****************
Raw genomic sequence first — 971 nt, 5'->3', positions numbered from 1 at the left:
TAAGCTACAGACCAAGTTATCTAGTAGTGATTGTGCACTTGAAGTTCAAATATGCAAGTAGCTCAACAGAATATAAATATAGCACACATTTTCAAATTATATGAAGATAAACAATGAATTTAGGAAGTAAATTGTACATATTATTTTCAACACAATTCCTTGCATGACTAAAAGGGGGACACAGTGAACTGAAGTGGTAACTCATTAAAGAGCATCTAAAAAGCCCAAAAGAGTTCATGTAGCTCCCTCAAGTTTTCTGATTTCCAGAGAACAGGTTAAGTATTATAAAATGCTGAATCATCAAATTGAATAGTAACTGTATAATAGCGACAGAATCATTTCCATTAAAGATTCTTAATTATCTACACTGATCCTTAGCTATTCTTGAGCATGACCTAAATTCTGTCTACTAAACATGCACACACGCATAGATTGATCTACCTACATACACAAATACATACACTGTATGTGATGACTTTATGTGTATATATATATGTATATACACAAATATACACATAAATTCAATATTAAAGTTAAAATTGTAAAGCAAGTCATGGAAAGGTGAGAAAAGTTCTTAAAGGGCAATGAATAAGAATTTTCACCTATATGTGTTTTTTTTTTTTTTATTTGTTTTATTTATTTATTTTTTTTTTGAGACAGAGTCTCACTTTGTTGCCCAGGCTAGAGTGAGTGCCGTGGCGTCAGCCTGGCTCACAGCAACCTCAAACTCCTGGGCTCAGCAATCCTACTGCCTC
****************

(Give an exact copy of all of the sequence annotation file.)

Raw genomic sequence first — 971 nt, 5'->3', positions numbered from 1 at the left:
TAAGCTACAGACCAAGTTATCTAGTAGTGATTGTGCACTTGAAGTTCAAATATGCAAGTAGCTCAACAGAATATAAATATAGCACACATTTTCAAATTATATGAAGATAAACAATGAATTTAGGAAGTAAATTGTACATATTATTTTCAACACAATTCCTTGCATGACTAAAAGGGGGACACAGTGAACTGAAGTGGTAACTCATTAAAGAGCATCTAAAAAGCCCAAAAGAGTTCATGTAGCTCCCTCAAGTTTTCTGATTTCCAGAGAACAGGTTAAGTATTATAAAATGCTGAATCATCAAATTGAATAGTAACTGTATAATAGCGACAGAATCATTTCCATTAAAGATTCTTAATTATCTACACTGATCCTTAGCTATTCTTGAGCATGACCTAAATTCTGTCTACTAAACATGCACACACGCATAGATTGATCTACCTACATACACAAATACATACACTGTATGTGATGACTTTATGTGTATATATATATGTATATACACAAATATACACATAAATTCAATATTAAAGTTAAAATTGTAAAGCAAGTCATGGAAAGGTGAGAAAAGTTCTTAAAGGGCAATGAATAAGAATTTTCACCTATATGTGTTTTTTTTTTTTTTATTTGTTTTATTTATTTATTTTTTTTTTGAGACAGAGTCTCACTTTGTTGCCCAGGCTAGAGTGAGTGCCGTGGCGTCAGCCTGGCTCACAGCAACCTCAAACTCCTGGGCTCAGCAATCCTACTGCCTC